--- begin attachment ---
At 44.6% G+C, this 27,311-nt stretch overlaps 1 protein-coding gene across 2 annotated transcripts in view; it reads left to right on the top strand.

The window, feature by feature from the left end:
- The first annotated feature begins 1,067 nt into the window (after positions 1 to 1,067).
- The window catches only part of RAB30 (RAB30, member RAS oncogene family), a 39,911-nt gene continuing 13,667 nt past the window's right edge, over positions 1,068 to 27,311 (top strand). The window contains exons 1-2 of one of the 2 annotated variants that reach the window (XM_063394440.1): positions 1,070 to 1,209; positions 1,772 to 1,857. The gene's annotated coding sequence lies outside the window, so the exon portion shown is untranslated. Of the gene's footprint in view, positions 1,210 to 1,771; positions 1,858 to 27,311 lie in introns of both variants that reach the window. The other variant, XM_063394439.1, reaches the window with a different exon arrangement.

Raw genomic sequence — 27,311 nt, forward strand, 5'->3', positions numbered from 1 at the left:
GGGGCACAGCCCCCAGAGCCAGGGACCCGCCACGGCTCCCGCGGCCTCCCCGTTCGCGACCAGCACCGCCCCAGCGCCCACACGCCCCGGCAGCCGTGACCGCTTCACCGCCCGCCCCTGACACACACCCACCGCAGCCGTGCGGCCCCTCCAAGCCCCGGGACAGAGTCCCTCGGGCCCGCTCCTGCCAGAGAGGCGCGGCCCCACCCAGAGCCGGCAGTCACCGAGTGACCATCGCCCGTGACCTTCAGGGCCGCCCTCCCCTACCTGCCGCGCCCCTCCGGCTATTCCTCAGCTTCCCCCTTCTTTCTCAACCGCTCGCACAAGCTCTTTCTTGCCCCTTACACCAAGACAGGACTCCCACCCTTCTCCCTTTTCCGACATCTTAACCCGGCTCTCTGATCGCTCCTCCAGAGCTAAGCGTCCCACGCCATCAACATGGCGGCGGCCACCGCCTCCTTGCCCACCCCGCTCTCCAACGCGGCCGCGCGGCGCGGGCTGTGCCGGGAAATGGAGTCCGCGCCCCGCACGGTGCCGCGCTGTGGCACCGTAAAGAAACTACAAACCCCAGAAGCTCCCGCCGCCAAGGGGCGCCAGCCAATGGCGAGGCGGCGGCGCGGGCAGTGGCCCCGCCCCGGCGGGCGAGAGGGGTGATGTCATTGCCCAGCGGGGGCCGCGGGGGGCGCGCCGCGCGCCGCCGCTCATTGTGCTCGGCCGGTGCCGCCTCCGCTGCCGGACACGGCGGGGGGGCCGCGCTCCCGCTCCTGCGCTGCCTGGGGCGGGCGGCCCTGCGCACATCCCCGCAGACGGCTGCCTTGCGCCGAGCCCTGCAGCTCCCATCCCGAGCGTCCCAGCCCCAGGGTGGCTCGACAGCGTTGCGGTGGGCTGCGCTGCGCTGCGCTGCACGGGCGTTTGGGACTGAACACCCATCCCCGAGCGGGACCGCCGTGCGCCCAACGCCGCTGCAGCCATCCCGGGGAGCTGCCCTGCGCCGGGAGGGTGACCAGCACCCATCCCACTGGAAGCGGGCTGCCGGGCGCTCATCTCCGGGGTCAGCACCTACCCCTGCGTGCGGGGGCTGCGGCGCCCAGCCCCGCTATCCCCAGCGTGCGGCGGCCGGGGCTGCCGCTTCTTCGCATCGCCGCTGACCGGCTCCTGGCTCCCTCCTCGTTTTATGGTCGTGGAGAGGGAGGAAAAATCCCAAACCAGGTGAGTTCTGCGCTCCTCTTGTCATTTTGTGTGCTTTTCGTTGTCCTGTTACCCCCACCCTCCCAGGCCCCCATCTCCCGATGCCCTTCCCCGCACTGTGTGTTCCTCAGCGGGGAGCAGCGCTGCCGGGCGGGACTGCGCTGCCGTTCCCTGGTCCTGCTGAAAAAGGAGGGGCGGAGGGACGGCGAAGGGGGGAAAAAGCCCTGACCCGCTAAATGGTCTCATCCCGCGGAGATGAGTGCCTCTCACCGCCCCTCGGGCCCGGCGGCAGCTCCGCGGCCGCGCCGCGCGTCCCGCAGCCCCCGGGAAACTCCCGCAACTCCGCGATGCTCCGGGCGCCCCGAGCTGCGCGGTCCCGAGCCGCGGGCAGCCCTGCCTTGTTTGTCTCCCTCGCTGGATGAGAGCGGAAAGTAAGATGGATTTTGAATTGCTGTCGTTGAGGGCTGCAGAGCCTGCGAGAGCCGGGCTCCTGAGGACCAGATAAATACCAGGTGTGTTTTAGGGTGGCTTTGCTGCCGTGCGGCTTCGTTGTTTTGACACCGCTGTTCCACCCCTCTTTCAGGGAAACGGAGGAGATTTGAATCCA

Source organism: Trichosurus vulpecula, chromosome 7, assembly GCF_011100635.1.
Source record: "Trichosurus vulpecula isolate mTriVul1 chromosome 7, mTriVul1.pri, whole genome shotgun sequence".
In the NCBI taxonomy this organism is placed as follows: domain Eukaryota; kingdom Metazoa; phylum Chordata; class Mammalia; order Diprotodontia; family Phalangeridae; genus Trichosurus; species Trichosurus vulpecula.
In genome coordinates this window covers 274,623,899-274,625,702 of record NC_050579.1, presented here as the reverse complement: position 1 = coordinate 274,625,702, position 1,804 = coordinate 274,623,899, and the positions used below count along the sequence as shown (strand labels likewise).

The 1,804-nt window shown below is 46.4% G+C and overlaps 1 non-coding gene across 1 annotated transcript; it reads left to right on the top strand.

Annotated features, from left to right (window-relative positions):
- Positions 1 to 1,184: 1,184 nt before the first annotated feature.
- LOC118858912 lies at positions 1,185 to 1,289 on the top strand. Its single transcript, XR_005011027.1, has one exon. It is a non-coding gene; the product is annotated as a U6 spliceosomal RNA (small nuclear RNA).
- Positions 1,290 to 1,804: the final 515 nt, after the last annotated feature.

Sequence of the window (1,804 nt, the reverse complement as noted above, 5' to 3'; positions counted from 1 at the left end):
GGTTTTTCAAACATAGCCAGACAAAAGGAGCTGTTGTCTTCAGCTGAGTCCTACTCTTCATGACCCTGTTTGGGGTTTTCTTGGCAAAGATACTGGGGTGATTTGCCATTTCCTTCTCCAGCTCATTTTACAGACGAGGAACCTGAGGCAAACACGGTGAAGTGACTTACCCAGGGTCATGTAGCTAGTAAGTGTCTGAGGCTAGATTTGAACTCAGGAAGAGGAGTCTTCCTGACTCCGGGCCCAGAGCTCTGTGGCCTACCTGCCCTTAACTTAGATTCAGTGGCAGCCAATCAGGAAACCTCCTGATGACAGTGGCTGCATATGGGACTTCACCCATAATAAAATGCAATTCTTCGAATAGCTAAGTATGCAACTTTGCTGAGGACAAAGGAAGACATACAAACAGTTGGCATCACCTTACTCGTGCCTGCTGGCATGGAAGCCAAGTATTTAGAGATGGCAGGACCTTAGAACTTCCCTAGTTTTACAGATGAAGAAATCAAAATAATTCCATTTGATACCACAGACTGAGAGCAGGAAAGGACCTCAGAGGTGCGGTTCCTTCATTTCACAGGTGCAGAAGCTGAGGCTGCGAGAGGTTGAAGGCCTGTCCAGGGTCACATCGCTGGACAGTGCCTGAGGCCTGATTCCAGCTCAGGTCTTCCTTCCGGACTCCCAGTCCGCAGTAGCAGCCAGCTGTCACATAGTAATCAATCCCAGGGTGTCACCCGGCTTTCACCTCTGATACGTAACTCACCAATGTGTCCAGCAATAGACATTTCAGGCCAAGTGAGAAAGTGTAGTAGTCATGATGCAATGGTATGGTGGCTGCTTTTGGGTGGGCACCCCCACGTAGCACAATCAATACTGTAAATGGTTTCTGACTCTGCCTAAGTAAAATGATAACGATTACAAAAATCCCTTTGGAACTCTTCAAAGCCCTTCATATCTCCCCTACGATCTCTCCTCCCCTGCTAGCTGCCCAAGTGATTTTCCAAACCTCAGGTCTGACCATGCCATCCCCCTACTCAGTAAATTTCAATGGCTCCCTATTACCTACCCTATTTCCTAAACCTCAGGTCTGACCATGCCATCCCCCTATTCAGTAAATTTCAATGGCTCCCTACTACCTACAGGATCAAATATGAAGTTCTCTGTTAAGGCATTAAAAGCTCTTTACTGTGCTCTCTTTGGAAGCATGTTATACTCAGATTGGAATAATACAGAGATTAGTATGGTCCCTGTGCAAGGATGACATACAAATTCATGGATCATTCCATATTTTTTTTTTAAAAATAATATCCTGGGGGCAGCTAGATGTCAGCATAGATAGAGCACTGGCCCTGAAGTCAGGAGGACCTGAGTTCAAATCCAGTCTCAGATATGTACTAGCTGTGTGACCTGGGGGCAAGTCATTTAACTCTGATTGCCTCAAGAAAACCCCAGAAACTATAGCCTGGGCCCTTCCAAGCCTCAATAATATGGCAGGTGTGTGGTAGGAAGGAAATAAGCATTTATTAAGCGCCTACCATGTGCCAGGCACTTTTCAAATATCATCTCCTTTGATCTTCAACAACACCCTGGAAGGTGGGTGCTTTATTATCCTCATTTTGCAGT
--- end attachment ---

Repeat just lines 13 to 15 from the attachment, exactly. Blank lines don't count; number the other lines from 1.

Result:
- Positions 1 to 1,184: 1,184 nt before the first annotated feature.
- LOC118858912 lies at positions 1,185 to 1,289 on the top strand. Its single transcript, XR_005011027.1, has one exon. It is a non-coding gene; the product is annotated as a U6 spliceosomal RNA (small nuclear RNA).
- Positions 1,290 to 1,804: the final 515 nt, after the last annotated feature.